How to Request a Music Review (Free Template)

Does it feel harder than ever to get reviews of your gigs, projects, or albums?

You’d love to get good press. Afterall, reviews help legitimize who you are as an artist.

And if you’re looking to tour, many presenters and venues prefer to work with artists who have a proven track record of success, and reviews make them feel safer about saying yes to you.

So how do you get more reviews of your music?

Just ask!

Yes, it’s that simple….

BUT (you knew that was coming!)

…You have to ask the right way.

Here’s how to to request a music review (plus, a free, copy-and-paste email template you can use).

Before You Make the Request

Here at iCadenza we’re about giving you more than templates and blueprints. We want to get you in the right frame of mind to take action so that your efforts pay off AND you can actually enjoy making your dreams happen.

Here’s how to set yourself up for success before reaching out to music critics, bloggers, and influencers.

Choose the right people: Pick people who you’ve seen review or write about music or projects similar to yours. Choose at least 20 people if you can.

Test the efficacy of your email: Send your first email to about 20 people, then wait to see what kind of response you get. For every 20 emails, you can expect one or two to lead to a review.

If you don’t get at least two responses, tweak your email content and send it out to another set of 20 people. Continue to do this until you get a response rate of 2-3 people per batch of 20 sent.

Follow up: If you don’t hear back within three to four weeks, write a follow-up email. Keep it short and to the point. (If you’re unsure about what to say, scroll down to sign up for 3 more free email scripts, including a follow-up template.)

When you send your follow-up email, make sure you reply to the original email you sent so that your contact remembers who you are and has all of your information at their fingertips.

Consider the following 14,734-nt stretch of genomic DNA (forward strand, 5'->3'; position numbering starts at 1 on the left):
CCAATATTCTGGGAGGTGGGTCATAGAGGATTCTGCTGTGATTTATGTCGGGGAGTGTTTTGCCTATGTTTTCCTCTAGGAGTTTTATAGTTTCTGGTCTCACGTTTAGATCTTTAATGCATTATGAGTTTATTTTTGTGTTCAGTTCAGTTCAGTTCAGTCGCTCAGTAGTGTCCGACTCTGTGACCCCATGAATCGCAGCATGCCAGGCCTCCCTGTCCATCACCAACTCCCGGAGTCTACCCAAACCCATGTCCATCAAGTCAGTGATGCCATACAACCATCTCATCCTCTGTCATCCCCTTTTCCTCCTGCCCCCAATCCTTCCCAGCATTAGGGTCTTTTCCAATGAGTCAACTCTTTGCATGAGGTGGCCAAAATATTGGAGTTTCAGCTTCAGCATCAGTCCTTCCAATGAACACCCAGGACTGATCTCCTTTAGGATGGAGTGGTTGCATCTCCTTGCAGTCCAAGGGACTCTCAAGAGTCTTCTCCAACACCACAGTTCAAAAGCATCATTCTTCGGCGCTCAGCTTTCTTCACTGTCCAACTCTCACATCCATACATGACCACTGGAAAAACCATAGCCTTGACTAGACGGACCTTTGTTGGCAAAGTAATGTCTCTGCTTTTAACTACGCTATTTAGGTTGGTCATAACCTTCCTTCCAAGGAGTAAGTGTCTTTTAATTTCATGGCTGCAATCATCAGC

Don’t take it personally: If you don’t hear back, stay positive. People are busy and you might have caught them at a bad time. It doesn’t mean that you or your project are horrible. Continue to reach out to other people, tweaking your emails as you go.

Copy-and-Paste Sample Email

Sometimes, the hardest part is just knowing what to write.

You want to be assertive but not aggressive, professional but not overly formal. And you want to make sure you include the most important information.

Here’s an example of an email you can send when reaching out to someone requesting a review:

Subject: Review Request: [Your Name] – [Album/Project Name]

Hi [Person’s Name],


I noticed that you like to cover [these types of works]. I especially enjoyed [refer to a specific piece of writing that you liked]. [Explain why you liked it].

Option 1

I thought you might be interested in my [upcoming album]. It’s [a brief summary].

Would you be interested in reviewing it?

You can stream the album here and download it here [include a link]. The release date is [date].

Option 2

I’ll be playing a show in your area in [month]. I thought you might be interested in attending. It’s [a brief summary].

Would you be interested in reviewing it? If so, I’d love to put you on the guest list.

The available dates are [dates & times]. If you’d like to attend, let me know and I’ll make sure you’re added to the list.


I’ve also attached a one-sheet with more information about the [album/show].

Best wishes,
[Your name]

[Your name]: [Paste in what we call a snippet, a few compelling sentences of your bio. Below that, organize important links.]

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